Mailchimp is out, even if…..

I am pretty creative when it comes to taking the GDPR legal stuff and working out how to make it work in practice. No business/organisation should hit a wall of what I call ‘GDPR paralysis’ because of something legal which prevents a business from functioning. Our livelihood depends upon a working economy and a healthy GNP. In fact if we didn’t have this, human rights starts to become problematic, because if we as private people do not have access to jobs we lose something which is the most important word in IMHO, and that is CHOICE.

Whenever I am presented with a stop, i.e. “no can’t do”, it is an opportunity to think new. Schrems II is one such example. I did not see it as a stop on international transfers over to the US. It just meant we needed increase diligence, document all and do those Transfer Impact Assessments (TIA) so we understand risks to the rights and freedoms of the natural person. Identify supplementary measures. We need to be realistic.

However, I must admit that the latest decision on Mailchimp in Germany is a show-stopper. From what I’ve dug out, it is only email addresses used in a mailing campaign which was in scope of the international transfer. Risk to the rights and freedoms of the natural person is zero/negligible. Yet due to indications that Mailchimp may in principle be subject to data access by US intelligence services on the basis of the US legal provision FISA702 (50 U.S.C. § 1881) as a possible so-called Electronic Communications Service Provider and thus the transfer could only be lawful if such additional measures (if possible and sufficient to remediate the problem) were taken. “

My take on this previously was to assess risk to the rights and freedoms of the individual, however, now this approach has been kicked out, ignored. I wonder where is the logic, the balance in this decision? Clearly if Mailchimp was being used to send out marketing communications from a Sex Shop, or from a specialist group around a health condition, I could understand this… but an email address used in a standard non-personal communication?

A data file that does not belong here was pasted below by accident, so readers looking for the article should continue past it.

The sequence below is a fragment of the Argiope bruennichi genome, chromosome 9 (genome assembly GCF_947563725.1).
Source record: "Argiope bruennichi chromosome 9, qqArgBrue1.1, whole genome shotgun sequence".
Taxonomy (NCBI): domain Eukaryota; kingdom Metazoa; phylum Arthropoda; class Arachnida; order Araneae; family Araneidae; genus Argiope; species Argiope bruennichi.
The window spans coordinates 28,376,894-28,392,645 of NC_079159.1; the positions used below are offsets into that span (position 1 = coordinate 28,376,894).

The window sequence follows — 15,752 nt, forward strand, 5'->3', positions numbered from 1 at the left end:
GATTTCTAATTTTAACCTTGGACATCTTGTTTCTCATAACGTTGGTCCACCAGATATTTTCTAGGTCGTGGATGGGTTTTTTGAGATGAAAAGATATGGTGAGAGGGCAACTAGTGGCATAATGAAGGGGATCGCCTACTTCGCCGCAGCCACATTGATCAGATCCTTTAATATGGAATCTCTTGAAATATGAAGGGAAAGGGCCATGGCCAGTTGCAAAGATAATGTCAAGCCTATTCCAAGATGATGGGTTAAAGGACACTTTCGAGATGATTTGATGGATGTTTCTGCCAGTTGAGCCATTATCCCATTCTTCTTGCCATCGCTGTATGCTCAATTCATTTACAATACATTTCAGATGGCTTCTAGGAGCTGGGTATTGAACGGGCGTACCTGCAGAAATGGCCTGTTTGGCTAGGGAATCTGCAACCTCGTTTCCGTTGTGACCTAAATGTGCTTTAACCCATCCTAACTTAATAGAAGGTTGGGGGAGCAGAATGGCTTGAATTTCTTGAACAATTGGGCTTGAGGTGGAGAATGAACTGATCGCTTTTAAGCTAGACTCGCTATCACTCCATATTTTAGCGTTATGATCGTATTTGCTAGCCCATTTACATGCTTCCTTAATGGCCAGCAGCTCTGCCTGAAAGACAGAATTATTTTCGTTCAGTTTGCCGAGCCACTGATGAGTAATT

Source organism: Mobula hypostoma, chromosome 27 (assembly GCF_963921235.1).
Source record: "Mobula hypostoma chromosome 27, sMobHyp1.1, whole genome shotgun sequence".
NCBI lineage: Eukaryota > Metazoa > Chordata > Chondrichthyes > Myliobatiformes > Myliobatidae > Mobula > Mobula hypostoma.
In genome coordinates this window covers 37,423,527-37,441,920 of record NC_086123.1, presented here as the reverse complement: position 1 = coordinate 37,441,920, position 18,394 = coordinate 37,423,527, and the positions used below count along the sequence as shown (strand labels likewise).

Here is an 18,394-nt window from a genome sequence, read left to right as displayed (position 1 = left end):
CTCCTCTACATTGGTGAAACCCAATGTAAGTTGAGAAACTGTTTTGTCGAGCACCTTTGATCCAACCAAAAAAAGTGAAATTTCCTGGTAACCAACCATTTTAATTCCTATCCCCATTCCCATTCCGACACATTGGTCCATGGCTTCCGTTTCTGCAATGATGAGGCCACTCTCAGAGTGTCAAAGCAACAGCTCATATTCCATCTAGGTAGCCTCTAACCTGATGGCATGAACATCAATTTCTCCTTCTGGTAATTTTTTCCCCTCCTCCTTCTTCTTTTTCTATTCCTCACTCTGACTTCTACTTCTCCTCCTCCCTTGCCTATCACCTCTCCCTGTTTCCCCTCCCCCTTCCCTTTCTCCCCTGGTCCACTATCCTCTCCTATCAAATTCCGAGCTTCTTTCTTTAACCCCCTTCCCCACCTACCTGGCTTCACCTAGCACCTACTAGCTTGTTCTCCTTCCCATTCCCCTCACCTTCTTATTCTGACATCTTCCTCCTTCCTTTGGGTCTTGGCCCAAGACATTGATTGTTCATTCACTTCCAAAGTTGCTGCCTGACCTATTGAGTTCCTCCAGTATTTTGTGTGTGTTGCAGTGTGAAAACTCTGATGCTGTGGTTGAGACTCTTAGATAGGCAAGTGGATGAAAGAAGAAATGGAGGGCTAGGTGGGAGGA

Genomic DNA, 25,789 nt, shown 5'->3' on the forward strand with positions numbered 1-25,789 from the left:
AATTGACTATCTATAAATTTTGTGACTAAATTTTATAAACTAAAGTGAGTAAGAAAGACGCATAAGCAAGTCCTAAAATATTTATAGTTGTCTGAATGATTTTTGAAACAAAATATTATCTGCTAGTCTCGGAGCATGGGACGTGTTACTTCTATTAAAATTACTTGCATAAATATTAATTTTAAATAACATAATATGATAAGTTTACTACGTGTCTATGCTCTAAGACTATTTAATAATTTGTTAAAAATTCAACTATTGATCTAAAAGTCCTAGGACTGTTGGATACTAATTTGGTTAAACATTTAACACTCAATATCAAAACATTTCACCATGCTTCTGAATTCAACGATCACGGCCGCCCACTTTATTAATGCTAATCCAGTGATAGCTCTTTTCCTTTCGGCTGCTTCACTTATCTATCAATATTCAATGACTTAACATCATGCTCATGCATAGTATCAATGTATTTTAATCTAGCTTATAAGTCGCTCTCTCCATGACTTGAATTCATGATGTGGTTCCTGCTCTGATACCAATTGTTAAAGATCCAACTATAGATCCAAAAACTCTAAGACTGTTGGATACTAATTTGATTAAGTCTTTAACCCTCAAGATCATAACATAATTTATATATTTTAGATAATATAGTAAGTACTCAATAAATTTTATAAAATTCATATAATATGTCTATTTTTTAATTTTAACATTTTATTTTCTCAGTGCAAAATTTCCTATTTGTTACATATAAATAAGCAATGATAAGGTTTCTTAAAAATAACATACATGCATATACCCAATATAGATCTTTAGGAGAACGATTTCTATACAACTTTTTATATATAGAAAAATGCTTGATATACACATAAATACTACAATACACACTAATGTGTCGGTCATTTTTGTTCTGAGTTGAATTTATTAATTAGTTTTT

I am wondering which monkey was behind this decision, or am I missing something?

Schrems-II and ePrivacy Regulation: beautiful mess?

It may occasionally seem that the EU laws look like a chicken with its head cut-off.

It’s been more than half year since Schrem-II substantially changed privacy world, with succinct EDPB FAQ issued a week later and controversial Recommendations 01/2020 still stuck at the stage of public consultations and leaving more questions than answers, especially for businesses operating globally.

A recent agreement (after how many reiterations?) on ePrivacy Regulation resembles a Christmas that does not really make happy as it raised clear concerns among privacy community and received a plenty of negative feedbacks, with this from the German Federal Commissioner probably being the most rampant. Surely, the deadlock has been broken, and this is undoubtedly a huge progress and achievement that should not be underestimated (regardless of any criticism voiced). At the same time, there is obviously a long way to go to reach true reconciliation.

Going back to Schrem-II stalemate, my impression is that many companies took a ‘wait and see’ approach, while taking careful first steps and probably nervously waiting for possible first cases of detected non-compliance in the industry. If you want to briefly recap on what’s happened in this realm since July 2020, here it is from IAPP.

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